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The Battalion

The Student News Site of Texas A&M University - College Station

The Battalion

The Student News Site of Texas A&M University - College Station

The Battalion

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Professor publishes sci-fi novel

Photo by Cassie Stricker

Mays Business School lecturer Ted Boone wrote “Langford’s Leap,” which is available on Amazon.

Drawing from his experience in the classroom, Texas A&M lecturer Ted Boone’s independently published novel follows two teenagers in their quest to save the  inhabitants on a planet called Langford’s Leap.

In this post-apocalyptic story, Maxine lives in a colony on Langford’s Leap that is struggling to recover from a technological dark age.  Above Maxine’s planet, Ceres is the only remaining inhabitant on a space station. Ceres has a vast knowledge of technology in the station but no idea that there is a whole world beneath her. When the two accidentally contact each other, they have to do everything they can to prevent history from repeating itself and completely wiping out the colony. 

As a lecturer for the Department of Information and Operations Management in Mays Business School, Boone’s job revolves around technology. He said he is constantly pondering scenarios that could arise in the future.

“I thought that it would be really interesting if somebody in the future had some technology but did not understand it because of some communication breakdown,” Boone said. “How would we approach a computer or an automobile if we were 50 or 100 years in the future and didn’t have any idea how they worked? This particular book deals with computer networking, viruses, vulnerabilities… and because I teach some of those concepts in my class, I have some insights on where the story could go.”  

Boone started “Langford’s Leap” 10 years ago as a part of the international writing event National Novel Writing Month, which tasks participants with writing 50,000 words during the month of November in hopes of creating a short novel.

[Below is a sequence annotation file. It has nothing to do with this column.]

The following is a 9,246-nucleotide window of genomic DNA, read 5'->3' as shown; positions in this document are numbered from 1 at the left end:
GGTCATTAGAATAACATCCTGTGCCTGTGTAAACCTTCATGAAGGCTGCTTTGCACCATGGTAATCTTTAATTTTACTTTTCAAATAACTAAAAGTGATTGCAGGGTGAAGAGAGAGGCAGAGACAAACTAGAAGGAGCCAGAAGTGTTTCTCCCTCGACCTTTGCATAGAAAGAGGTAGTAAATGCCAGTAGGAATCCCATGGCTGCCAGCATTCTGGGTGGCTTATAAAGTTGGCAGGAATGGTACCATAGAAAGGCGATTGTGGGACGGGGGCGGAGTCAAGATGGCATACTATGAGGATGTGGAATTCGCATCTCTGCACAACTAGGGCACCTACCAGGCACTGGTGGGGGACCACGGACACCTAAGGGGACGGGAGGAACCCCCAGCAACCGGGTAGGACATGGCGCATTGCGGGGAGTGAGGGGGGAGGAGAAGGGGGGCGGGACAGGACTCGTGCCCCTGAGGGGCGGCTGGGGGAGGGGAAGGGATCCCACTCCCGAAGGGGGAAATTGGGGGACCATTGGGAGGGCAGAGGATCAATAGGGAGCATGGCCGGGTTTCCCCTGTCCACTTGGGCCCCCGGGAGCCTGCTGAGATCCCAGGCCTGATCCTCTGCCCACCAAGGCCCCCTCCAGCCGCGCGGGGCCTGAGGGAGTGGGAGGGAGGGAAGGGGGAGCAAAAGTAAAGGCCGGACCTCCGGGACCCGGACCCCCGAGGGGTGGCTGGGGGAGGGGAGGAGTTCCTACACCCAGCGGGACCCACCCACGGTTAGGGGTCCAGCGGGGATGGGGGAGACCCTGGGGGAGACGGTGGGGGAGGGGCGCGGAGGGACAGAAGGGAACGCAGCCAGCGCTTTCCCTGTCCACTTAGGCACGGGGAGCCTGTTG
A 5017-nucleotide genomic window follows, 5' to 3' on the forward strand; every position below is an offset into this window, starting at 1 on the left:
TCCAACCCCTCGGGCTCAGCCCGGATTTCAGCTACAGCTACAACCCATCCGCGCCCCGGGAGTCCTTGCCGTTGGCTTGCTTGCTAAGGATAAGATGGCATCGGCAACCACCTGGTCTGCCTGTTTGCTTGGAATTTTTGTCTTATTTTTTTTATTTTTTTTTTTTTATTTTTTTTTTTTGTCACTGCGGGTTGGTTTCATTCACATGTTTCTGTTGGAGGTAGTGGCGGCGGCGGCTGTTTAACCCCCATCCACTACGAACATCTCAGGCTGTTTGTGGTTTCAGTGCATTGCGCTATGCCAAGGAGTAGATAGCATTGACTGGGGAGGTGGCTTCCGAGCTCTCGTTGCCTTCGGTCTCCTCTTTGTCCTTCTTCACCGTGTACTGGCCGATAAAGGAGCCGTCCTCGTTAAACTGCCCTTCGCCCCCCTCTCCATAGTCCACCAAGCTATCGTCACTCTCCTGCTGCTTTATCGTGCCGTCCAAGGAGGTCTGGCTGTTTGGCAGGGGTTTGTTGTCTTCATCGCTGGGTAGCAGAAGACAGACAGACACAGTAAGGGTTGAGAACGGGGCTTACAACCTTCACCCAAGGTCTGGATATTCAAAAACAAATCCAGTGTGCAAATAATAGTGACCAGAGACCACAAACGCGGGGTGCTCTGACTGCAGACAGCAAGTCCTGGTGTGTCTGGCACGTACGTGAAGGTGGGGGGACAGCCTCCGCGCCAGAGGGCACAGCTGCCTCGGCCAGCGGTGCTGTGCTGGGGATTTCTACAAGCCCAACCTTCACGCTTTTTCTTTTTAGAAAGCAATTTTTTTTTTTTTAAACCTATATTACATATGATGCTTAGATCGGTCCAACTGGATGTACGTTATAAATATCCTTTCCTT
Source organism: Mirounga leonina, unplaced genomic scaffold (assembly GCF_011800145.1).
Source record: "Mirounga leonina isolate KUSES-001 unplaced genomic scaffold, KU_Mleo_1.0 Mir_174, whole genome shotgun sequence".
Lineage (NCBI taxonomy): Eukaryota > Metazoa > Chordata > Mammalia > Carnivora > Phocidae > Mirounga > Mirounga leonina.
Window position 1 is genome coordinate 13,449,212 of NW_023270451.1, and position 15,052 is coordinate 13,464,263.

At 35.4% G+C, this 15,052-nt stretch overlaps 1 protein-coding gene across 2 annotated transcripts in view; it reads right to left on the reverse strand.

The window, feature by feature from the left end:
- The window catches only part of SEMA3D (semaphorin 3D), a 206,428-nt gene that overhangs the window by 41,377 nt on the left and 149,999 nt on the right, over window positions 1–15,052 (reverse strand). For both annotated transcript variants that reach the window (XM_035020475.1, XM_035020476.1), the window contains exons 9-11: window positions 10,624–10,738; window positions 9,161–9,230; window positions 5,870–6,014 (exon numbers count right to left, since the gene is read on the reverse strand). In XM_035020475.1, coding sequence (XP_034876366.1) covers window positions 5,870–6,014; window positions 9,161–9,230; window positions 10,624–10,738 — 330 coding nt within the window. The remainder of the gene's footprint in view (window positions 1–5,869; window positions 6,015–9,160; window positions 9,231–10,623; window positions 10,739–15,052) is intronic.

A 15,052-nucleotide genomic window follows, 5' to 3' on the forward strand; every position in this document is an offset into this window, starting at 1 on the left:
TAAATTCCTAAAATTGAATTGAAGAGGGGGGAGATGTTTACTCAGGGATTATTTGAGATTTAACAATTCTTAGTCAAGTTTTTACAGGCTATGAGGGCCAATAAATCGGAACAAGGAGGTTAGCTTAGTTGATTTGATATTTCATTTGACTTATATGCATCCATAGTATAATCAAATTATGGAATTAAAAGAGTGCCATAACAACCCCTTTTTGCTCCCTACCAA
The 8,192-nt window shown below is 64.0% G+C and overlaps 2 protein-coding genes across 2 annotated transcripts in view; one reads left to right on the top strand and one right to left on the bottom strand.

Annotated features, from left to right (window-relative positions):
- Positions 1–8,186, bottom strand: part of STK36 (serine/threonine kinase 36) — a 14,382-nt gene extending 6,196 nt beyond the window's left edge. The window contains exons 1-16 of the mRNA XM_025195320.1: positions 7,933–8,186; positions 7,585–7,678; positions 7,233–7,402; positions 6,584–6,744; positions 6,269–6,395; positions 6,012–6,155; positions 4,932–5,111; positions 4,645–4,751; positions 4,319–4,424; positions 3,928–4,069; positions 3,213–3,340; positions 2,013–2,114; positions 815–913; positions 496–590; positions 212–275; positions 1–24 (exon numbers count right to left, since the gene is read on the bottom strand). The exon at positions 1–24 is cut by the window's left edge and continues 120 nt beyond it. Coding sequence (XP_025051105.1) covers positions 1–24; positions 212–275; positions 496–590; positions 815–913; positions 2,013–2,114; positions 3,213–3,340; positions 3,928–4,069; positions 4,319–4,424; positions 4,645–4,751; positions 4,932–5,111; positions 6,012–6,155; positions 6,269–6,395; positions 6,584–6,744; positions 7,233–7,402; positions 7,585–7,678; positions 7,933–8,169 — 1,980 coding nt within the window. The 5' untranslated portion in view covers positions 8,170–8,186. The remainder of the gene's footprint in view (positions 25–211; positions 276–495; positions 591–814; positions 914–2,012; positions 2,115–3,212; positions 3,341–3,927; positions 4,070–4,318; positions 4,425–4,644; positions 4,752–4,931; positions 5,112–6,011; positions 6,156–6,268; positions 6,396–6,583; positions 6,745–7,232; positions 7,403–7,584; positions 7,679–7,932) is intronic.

According to Bryan’s Municipal liaison of NaNoWriMo, Summer Wilson, Boone is part of a rare group that ends up publishing a novel after the event. 

“The vast majority of participants just enjoy the writing exercise,” Wilson said. “We have about 25 percent that reach the goal of 50,000 words and those tend to be the people that eat, sleep, write. ‘Langford’s Leap’ is a great book and is very compelling. He made science fiction something that is accessible to people that are science idiots.” 

Ted Boone’s wife, Marisa Biondi, Class of 2018, has a Ph.D. in psychological and brain sciences and said Boone’s novel makes her question the human spirit. 

“I read a beta version about five years ago, and the novel was amazing,” Biondi said. “One of the things that really stuck out to me about the story is that it left me with the question, ‘what does it mean to be human?’ And as someone who studied psychology and now has a doctorate in psychology, that was really interesting to me.” 

Boone said his novel was influenced by the characteristics of people he has met in Aggieland. 

“During some of the editing process, I was inspired by how the students approached comradery, honesty and the general culture here,” Boone said. “That certainly had some influence on how I was characterizing some of the characters in the book.” 

“Langford’s Leap” can be purchased on Amazon, and an audio book is also being produced.

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